The costumes worn by the programs, adorned with neon-like circuitry, was a striking look achieved by the use of a traditional animation technique known as backlit animation, also called backlighting. Examples of which can be seen in many hand-drawn animated films, typically for scenes with lightning, fire, glowing eyes, etc.
Backlit animation required artists to paint an area on the frame black, use the black area as a placeholder before being replaced with a transparent area that’s the same shape where light can shine through. With Tron, the technique was implemented on a much larger scale, not just due to the sheer volume of light effects but due to the combination of live action and animation, which was unprecedented and rarely repeated because of the huge workload it required. It also required the actors to wear white costumes adorned with black lining. The disc weapon, meanwhile, was just a frisby.
Once the electronic score of Wendy Carlos was added to the mix, the film was released in the summer of 1982 and was a moderate financial success but ultimately disappointing for Disney. The general public was baffled by its story because most people didn’t understand a lot about computers yet. Computer geeks loved it though. These days the concept of having a digital avatar is widely understood, but not in the eighties before the web was even invented. As for film critics, they had mixed opinions. The film was clearly beautiful and a technological leap, which was enough for some critics, but others felt the characters and plot were not interesting enough.
Tron gained a strong cult following through the years and it’s more popular today than it was in the decade it was released, which eventually led to Disney greenlighting a sequel called Tron: Legacy which was released in 2010. It features the return of Jeff Bridges and Bruce Boxleitner and introduces Garrett Hedlund as Flynn’s son Sam, Olivia Wilde as digital warrior Quorra and Michael Sheen as fancy club owner Castor aka Zuse. It was a visually impressive sequel filmed in 3D, written by Adam Horowitz and Edward Kitsis (Lost, Once Upon a Time), directed by Joseph Kosinski (Top Gun: Maverick) and featuring a score by electronic music duo Daft Punk (who make cameo appearances in the film as DJs at Castor’s club). It was heavily promoted by Disney and ended up a box office success which, similarly to the first film, received mixed reviews but an enthusiastic cult following.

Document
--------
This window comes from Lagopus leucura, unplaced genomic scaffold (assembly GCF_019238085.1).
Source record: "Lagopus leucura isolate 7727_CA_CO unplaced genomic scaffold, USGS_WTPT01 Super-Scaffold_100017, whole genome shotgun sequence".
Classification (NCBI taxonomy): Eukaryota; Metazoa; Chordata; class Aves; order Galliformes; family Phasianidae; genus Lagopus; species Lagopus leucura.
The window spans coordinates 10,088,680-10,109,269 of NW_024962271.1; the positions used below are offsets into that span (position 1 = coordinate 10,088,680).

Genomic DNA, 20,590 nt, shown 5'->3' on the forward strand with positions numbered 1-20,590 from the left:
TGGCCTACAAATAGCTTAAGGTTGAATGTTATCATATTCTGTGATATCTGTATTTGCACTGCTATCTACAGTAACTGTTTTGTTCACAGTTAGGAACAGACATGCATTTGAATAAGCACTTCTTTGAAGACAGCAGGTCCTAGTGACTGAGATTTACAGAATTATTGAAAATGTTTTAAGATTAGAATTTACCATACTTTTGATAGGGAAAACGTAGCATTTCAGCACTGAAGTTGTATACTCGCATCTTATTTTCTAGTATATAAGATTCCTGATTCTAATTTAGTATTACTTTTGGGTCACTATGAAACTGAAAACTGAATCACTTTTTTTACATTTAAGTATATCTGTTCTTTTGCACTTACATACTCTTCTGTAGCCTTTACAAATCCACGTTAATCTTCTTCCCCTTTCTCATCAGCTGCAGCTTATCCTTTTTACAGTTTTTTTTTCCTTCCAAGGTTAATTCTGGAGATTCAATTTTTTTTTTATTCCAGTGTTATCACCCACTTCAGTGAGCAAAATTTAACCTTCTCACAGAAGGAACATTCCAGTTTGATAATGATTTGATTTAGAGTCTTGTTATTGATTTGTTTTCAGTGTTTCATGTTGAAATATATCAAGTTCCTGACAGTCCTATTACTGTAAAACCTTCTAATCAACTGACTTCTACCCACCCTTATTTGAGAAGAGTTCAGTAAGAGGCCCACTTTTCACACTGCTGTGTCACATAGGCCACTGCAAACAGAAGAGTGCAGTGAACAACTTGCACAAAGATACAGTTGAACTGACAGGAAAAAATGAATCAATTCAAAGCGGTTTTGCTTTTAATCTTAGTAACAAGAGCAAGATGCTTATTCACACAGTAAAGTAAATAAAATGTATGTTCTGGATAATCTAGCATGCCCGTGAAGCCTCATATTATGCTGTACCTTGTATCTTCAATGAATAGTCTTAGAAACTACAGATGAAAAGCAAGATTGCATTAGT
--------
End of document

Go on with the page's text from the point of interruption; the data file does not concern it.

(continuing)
Two years later, the animated series Tron: Uprising aired on Disney XD, running for 19 episodes from 2012 to 2013. It takes place between the events of Tron and Tron: Legacy and featured the voice of Elijah Wood as a program named Beck who leads a revolution against the evil program Clu. The voice cast also includes Mandy Moore, Nate Corddry, Lance Henriksen, Reginald VelJohnson and Paul Reubens. It was a short-lived series but it got positive reviews and even won an Emmy for its art direction.
Tron has never really had much of a presence at the Disney theme parks aside from a few references in Tomorrowland, Epcot and Disney California Adventure, but in 2016, a roller coaster called the Tron Lightcycle Power Run opened at Shanghai Disneyland and is scheduled to arrive at the Magic Kingdom in Florida later this year!
And of course there were the video games, including a 1982 arcade game developed by Midway that was even more financially successful than the movie. It consisted of four games in one, each based on a sequence from the film, including I/O Tower, MCP Cone, Light Cycles and Battle Tanks. Midway developed a sequel in 1983 called Discs of Tron which is based on the disc combat from the film, but Monolith Productions (the developers behind the Middle-Earth series) created a video game that was more like a sequel to the film in 2003 called Tron 2.0 released for Microsoft Windows. The first-person shooter got decent reviews but was not popular, and Lisberger went on record saying the game, which differs greatly from the direction of the film sequels, is not official canon. More video games were made by various developers for Disney Interactive, but most were pretty lackluster. Although the characters and the worlds from Tron and Tron: Legacy have made memorable appearances in Square Enix’s Kingdom Hearts series, and elements of Tron can also be seen in the video games Epic Mickey and Disney Infinity.
Tron was bold and risky and a huge advancement for the use of computer animation in movies. Film critic Gene Siskel praised it for modernizing the Disney film at a time where “recent Disney pictures seemed to believe that today’s youngsters were still playing marbles and lagging baseball cards” while other critics accused it of placing special effects ahead of character development. I am someone who thinks the visuals in the original film are much more impressive than the writing. I appreciate the clever premise of a world of programs who view the “users” as their gods, but the story isn’t told in a compelling way. Many critics like Siskel were too dazzled by the exciting look into the future of filmmaking they were witnessing to be bothered by anything else. And I can’t really blame them. There had never been any film like it.